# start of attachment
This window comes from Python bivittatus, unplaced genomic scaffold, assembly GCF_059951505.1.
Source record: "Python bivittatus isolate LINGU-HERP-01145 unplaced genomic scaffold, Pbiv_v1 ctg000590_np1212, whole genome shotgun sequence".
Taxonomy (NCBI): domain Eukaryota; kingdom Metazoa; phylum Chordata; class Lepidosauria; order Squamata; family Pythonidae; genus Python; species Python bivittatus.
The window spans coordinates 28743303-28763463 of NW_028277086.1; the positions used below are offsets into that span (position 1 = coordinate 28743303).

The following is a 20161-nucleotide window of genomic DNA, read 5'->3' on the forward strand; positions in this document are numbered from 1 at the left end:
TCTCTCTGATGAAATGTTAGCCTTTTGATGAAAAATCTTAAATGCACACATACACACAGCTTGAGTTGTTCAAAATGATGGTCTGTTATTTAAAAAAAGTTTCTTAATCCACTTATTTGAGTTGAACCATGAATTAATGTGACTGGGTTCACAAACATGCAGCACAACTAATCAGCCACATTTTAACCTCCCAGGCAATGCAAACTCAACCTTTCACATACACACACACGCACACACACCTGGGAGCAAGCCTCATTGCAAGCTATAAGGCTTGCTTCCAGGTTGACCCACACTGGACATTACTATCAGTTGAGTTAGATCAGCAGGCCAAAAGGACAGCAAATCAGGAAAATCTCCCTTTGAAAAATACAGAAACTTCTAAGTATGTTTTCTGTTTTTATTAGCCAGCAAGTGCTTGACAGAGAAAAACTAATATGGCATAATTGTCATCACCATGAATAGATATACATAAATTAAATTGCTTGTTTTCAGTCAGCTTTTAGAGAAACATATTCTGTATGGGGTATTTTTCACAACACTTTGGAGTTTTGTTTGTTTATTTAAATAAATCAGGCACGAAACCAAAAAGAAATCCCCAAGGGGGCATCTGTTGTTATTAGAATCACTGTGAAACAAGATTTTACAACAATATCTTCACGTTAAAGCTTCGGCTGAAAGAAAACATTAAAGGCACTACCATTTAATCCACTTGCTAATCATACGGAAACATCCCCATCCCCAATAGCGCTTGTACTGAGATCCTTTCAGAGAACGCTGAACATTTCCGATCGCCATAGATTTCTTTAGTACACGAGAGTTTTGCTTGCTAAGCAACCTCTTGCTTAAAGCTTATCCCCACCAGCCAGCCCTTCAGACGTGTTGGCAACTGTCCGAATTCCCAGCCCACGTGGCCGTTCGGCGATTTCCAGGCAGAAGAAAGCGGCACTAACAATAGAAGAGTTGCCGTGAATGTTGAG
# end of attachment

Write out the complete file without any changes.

This window comes from Python bivittatus, unplaced genomic scaffold, assembly GCF_059951505.1.
Source record: "Python bivittatus isolate LINGU-HERP-01145 unplaced genomic scaffold, Pbiv_v1 ctg000590_np1212, whole genome shotgun sequence".
Taxonomy (NCBI): domain Eukaryota; kingdom Metazoa; phylum Chordata; class Lepidosauria; order Squamata; family Pythonidae; genus Python; species Python bivittatus.
The window spans coordinates 28743303-28763463 of NW_028277086.1; the positions used below are offsets into that span (position 1 = coordinate 28743303).

The following is a 20161-nucleotide window of genomic DNA, read 5'->3' on the forward strand; positions in this document are numbered from 1 at the left end:
TCTCTCTGATGAAATGTTAGCCTTTTGATGAAAAATCTTAAATGCACACATACACACAGCTTGAGTTGTTCAAAATGATGGTCTGTTATTTAAAAAAAGTTTCTTAATCCACTTATTTGAGTTGAACCATGAATTAATGTGACTGGGTTCACAAACATGCAGCACAACTAATCAGCCACATTTTAACCTCCCAGGCAATGCAAACTCAACCTTTCACATACACACACACGCACACACACCTGGGAGCAAGCCTCATTGCAAGCTATAAGGCTTGCTTCCAGGTTGACCCACACTGGACATTACTATCAGTTGAGTTAGATCAGCAGGCCAAAAGGACAGCAAATCAGGAAAATCTCCCTTTGAAAAATACAGAAACTTCTAAGTATGTTTTCTGTTTTTATTAGCCAGCAAGTGCTTGACAGAGAAAAACTAATATGGCATAATTGTCATCACCATGAATAGATATACATAAATTAAATTGCTTGTTTTCAGTCAGCTTTTAGAGAAACATATTCTGTATGGGGTATTTTTCACAACACTTTGGAGTTTTGTTTGTTTATTTAAATAAATCAGGCACGAAACCAAAAAGAAATCCCCAAGGGGGCATCTGTTGTTATTAGAATCACTGTGAAACAAGATTTTACAACAATATCTTCACGTTAAAGCTTCGGCTGAAAGAAAACATTAAAGGCACTACCATTTAATCCACTTGCTAATCATACGGAAACATCCCCATCCCCAATAGCGCTTGTACTGAGATCCTTTCAGAGAACGCTGAACATTTCCGATCGCCATAGATTTCTTTAGTACACGAGAGTTTTGCTTGCTAAGCAACCTCTTGCTTAAAGCTTATCCCCACCAGCCAGCCCTTCAGACGTGTTGGCAACTGTCCGAATTCCCAGCCCACGTGGCCGTTCGGCGATTTCCAGGCAGAAGAAAGCGGCACTAACAATAGAAGAGTTGCCGTGAATGTTGAG